Wednesday, January 8, 2014
Best Poster Award at the iGEM North America 2013 Jamboree
This year’s Carnegie Mellon iGEM Team traveled to Toronto to compete in the North American iGEM Team Competition and returned with the Best Poster Award. The poster, titled “Light-Activated Antimicrobial Phage,” was one of 64 presented by teams that attended the Regional Jamboree. Team members Kathy Bates (BME/ChemE 2013), Ben Beltzer (CompBio 2016), Andrew Nadig (Bio2015), Eric Pederson (Bio 2015), and Evan Starkweather (ChemE 2015) tackled the problem of antibiotic resistance with an alternative, phage therapy. The bacteriophage that they designed had a secret weapon, it could be activated by light to kill bacteria. The team was generously supported by MCS and the Department of Biological Sciences, CIT and the Departments of BME, ChemE and ECE, and by the Lane Center for Computational Biology.
As a new year begins, we are now accepting applications for the Carnegie Mellon iGEM 2014 Team. The iGEM Team is a group of undergraduates interested in synthetic biology (see www.iGEM.org for more information). The team will conceive and complete a project and participate in the International Genetically Engineered Machines Competition at the World Jamboree in Boston from October 30 – November 3, 2014.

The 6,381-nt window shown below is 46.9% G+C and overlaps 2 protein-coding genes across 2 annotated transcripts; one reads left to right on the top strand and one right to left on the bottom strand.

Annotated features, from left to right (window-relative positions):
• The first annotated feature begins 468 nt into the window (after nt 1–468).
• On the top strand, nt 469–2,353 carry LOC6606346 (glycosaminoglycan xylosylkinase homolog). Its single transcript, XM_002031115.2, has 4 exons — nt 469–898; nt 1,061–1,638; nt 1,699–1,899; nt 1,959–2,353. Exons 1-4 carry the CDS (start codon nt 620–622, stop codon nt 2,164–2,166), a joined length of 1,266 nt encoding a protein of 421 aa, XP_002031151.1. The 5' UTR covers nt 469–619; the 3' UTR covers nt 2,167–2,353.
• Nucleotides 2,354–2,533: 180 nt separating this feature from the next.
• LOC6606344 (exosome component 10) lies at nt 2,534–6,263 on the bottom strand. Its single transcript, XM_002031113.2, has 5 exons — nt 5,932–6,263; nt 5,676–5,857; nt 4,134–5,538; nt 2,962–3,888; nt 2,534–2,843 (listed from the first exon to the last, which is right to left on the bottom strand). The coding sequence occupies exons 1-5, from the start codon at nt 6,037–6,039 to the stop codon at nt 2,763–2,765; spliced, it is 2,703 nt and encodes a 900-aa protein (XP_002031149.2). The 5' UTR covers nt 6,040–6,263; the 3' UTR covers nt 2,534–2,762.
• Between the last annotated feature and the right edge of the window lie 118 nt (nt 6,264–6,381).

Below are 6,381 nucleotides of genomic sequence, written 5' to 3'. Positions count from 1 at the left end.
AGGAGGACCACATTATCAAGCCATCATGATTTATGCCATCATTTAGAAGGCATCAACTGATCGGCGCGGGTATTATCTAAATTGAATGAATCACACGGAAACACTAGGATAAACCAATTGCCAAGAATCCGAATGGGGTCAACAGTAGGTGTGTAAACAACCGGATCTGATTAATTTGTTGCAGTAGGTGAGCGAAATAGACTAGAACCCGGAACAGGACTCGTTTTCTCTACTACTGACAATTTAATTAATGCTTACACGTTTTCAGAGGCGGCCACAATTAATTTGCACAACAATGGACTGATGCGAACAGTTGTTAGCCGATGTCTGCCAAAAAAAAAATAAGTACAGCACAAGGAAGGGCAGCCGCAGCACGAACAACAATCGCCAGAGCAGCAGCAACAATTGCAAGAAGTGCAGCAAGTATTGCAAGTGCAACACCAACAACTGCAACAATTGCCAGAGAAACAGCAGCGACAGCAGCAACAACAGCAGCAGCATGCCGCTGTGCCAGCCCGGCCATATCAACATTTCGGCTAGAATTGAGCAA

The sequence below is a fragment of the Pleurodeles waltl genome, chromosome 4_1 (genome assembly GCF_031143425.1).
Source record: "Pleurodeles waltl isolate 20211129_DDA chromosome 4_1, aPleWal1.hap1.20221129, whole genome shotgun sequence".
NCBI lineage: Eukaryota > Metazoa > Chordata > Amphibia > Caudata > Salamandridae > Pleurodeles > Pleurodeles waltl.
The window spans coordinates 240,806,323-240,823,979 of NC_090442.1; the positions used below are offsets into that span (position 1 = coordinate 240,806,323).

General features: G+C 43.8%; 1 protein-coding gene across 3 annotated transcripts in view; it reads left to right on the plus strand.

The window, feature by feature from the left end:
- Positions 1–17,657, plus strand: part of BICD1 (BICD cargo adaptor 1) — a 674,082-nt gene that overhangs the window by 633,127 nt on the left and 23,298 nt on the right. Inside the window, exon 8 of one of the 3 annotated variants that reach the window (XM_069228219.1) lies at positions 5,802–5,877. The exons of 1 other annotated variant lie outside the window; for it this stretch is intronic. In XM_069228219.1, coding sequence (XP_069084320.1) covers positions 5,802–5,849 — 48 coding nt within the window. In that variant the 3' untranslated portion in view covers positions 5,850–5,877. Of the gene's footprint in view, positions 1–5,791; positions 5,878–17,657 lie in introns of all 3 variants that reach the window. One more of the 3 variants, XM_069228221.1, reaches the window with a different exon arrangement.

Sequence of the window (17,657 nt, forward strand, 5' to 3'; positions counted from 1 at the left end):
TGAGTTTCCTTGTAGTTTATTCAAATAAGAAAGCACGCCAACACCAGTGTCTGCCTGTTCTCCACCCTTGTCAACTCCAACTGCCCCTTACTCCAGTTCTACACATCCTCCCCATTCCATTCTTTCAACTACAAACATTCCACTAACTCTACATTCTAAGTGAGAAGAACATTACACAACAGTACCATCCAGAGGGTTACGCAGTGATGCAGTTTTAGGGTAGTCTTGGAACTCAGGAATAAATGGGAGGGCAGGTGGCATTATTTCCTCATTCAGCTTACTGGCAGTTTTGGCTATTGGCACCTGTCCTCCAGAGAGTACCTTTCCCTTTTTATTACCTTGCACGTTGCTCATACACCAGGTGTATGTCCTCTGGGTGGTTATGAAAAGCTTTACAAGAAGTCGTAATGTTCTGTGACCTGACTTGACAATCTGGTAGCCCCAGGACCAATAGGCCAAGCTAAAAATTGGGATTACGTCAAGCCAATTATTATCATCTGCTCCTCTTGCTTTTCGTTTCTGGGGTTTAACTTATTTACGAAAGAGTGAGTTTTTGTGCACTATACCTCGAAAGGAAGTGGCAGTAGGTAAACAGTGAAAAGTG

There will be info sessions on Wednesday, January 29 and Thursday, January 30 in the UC Dowd Room. Refreshments will be available at 4:30 p.m. followed by a presentation at 5:00 p.m. Applications consist of the student’s resume and a one-page description of why they are interested in iGEM and how they would contribute to the team. These items are to be sent to Dr. Natasa Miskov-Zivanov (email@example.com) by February 10, 2014.
This is a competition where every project is an invention! The interdisciplinary team will identify a problem and a need, design and build a prototype from standard biological parts (this is Synthetic Biology), and then share their project with the community. The core values of effort, accomplishment, respect, cooperation and especially scientific integrity and truth are promoted and achievements are celebrated at the World Jamboree.
The project of interest is designed, planned and managed by the team members with advisors serving to provide guidance. In the lab, the parts are cloned, combined, tested, documented and submitted to the Registry. Models of the system or device are developed and validated with lab results. Human Practices are designed to communicate the synthetic biology project. Skills are developed for communication of projects using wikis, posters and oral presentations.
This is a great opportunity to work with an interdisciplinary team, receive a stipend and academic credit, and participate in the World Jamboree!
(Pictured above: Left to Right, advisors Natasa Miskov-Zivanov and Cheryl Telmer, and team members Evan Starkweather, Eric Pederson, Ben Beltzer, Kathy Bates and Andrew Nadig. Advisors Diana Marculescu and Marcel Bruchez are absent)